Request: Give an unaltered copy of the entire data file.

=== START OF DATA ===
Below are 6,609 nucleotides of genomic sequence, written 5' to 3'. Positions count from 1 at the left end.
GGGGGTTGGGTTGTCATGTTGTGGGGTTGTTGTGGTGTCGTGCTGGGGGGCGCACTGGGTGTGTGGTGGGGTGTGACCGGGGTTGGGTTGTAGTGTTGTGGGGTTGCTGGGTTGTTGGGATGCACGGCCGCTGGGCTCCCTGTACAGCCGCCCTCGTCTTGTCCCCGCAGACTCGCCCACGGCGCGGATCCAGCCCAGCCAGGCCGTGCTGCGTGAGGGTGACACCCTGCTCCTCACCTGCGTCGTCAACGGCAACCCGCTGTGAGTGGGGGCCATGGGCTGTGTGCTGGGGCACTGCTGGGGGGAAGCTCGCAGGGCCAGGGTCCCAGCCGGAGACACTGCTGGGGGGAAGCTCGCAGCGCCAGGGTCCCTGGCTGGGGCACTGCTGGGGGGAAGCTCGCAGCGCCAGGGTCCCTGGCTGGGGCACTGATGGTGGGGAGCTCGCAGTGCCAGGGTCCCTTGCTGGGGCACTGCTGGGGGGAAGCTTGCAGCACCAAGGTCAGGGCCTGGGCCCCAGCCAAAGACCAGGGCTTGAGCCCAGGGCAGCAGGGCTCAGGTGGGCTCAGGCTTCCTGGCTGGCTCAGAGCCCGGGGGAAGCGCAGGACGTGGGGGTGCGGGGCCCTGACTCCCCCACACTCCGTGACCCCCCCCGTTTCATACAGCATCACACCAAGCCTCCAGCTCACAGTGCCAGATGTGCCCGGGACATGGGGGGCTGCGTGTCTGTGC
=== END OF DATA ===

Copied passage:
Below are 6,609 nucleotides of genomic sequence, written 5' to 3'. Positions count from 1 at the left end.
GGGGGTTGGGTTGTCATGTTGTGGGGTTGTTGTGGTGTCGTGCTGGGGGGCGCACTGGGTGTGTGGTGGGGTGTGACCGGGGTTGGGTTGTAGTGTTGTGGGGTTGCTGGGTTGTTGGGATGCACGGCCGCTGGGCTCCCTGTACAGCCGCCCTCGTCTTGTCCCCGCAGACTCGCCCACGGCGCGGATCCAGCCCAGCCAGGCCGTGCTGCGTGAGGGTGACACCCTGCTCCTCACCTGCGTCGTCAACGGCAACCCGCTGTGAGTGGGGGCCATGGGCTGTGTGCTGGGGCACTGCTGGGGGGAAGCTCGCAGGGCCAGGGTCCCAGCCGGAGACACTGCTGGGGGGAAGCTCGCAGCGCCAGGGTCCCTGGCTGGGGCACTGCTGGGGGGAAGCTCGCAGCGCCAGGGTCCCTGGCTGGGGCACTGATGGTGGGGAGCTCGCAGTGCCAGGGTCCCTTGCTGGGGCACTGCTGGGGGGAAGCTTGCAGCACCAAGGTCAGGGCCTGGGCCCCAGCCAAAGACCAGGGCTTGAGCCCAGGGCAGCAGGGCTCAGGTGGGCTCAGGCTTCCTGGCTGGCTCAGAGCCCGGGGGAAGCGCAGGACGTGGGGGTGCGGGGCCCTGACTCCCCCACACTCCGTGACCCCCCCCGTTTCATACAGCATCACACCAAGCCTCCAGCTCACAGTGCCAGATGTGCCCGGGACATGGGGGGCTGCGTGTCTGTGC